I recently ran across an article from the New Zealand Herold reporting that a woman, Rachel Beer (yes, that’s her real name), was barred from a beer brewing competition in Queenstown, New Zealand. Here is a link to the article: http://www.nzherald.co.nz/nz/news/article.cfm?c_id=1&objectid=10778407
Why was she barred from the competition? Because the competition was a “blokes only” contest. It was actually against the rules for women to compete in the competition. This of course had me all steamed up because my household is a very beer brewing friendly home. We love to try new beers and we watch every beer brewing show on the History channel. Now what’s funny about this woman being banned from the competition is the fact that when the beer fermentation process was originally found, it was found and shared by women. Historians speculate that oats (most likely some sort of barley) that had been more than likely gathered by women, had been left in a basket and it rained. When the basket was opened, the oats had begun to ferment and they realized that the liquid that came from the basket had mind altering qualities. Of course the alcohol content in these early stages was very low, but in a society that had never had this substance before, it was fairly profound.
Slideshow photos: 1. Babylonian tablet depicting grains and beer vessels 2. Sumerian tablet accounting for beer consumption 3. Painting of Egyptian women brewing 4. Egyptian statue of woman brewing beer 5. Mexican painting of women brewing near the home 6. Brewing pots outside a Mexican home 7. European woman brewing in the home 8. Rendering of women brewing 9. Photo of women brewing and tasting the beer 10. Monks enjoying several brews 11. Grumpy Monk label 12. Poor Richard’s Ale label 13. Samuel Adams label 14. Owner and master brewer of Dogfish Head brewing company 15. Picture of a German beer girl 16. What women are seen as in the brewing world today
This practice was found in Egyptian culture and can be found on Sumerian and Babylonian tablets, accounting for the number of pots of beer they had given to workers or sold. Historians speculate that Egyptians had actually given beer as compensation to the workers building the great palaces, monuments, and pyramids.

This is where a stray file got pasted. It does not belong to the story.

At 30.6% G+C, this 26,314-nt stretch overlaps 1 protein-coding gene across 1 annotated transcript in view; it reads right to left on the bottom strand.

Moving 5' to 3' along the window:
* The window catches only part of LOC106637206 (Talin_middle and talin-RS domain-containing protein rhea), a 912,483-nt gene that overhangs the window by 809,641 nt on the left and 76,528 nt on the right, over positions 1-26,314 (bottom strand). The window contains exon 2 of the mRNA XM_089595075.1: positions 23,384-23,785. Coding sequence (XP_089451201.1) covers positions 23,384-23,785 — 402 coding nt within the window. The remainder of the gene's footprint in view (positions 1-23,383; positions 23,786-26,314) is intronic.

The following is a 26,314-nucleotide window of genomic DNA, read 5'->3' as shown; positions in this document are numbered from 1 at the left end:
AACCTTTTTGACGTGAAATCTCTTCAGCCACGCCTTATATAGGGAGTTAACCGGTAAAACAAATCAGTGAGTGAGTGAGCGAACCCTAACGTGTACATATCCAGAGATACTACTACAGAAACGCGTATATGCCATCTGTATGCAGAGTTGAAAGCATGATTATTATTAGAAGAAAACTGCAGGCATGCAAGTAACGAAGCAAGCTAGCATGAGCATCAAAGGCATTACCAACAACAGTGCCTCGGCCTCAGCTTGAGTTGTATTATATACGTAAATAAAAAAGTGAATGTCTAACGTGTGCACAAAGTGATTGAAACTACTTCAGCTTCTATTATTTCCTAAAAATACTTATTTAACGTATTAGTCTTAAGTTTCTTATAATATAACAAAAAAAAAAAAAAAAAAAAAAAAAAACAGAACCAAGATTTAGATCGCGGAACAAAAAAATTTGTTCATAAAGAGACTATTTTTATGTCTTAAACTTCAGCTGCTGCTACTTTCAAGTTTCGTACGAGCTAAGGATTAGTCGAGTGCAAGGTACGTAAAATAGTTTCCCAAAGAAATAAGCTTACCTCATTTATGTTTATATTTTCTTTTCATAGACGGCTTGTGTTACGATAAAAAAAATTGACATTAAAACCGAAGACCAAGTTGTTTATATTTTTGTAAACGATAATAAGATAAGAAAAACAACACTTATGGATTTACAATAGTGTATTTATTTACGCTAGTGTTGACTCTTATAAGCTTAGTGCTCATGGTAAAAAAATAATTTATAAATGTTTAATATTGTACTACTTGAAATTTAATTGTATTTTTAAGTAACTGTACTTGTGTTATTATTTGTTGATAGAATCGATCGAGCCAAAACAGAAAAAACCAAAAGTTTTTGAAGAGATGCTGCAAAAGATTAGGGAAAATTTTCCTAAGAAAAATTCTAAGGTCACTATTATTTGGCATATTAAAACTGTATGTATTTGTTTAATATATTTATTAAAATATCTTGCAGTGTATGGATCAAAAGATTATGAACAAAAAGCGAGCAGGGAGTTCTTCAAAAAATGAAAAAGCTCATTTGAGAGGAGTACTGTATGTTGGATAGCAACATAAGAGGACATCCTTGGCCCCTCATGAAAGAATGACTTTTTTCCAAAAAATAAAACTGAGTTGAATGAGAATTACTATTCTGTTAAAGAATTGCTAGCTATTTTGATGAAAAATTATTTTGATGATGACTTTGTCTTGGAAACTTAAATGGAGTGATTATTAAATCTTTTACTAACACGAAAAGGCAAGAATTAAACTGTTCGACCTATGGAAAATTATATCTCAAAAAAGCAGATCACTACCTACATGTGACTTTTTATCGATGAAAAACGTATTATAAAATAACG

Beer was made in the home by women more often than not. There are many depictions on women leaned over pots, straining the oats and gathering the fermented liquid. It was also found in Mayan and Aztec cultures as well. In later years, paintings show Mexican women engaged in the brewing process as well. On the history channel, they talked about how women in one Mexican village would hang flowers outside the door of their home when the beer was ready for consumption. And depending on how fresh the flowers were outside, that would basically tell a person how fresh the beer was.
But as with many other things, the brewing process over time was taken over by men. Monks were said to have made very good beer, most famous in Germany for the hops that they used for flavor. It became unthinkable for a woman to have anything to do with brewing alcohol. I think that stigma still exists. Especially after reading the article in New Zealand. Today, women have basically been reduced to “beer girls”- the one’s serving the beer rather than making it. One of the women in the article has a great quote that I whole heartedly agree with.
“Ms Sheen, who has been brewing professionally for almost five years, said if a woman could lift a bag of malt, there was nothing stopping her making her own brew.”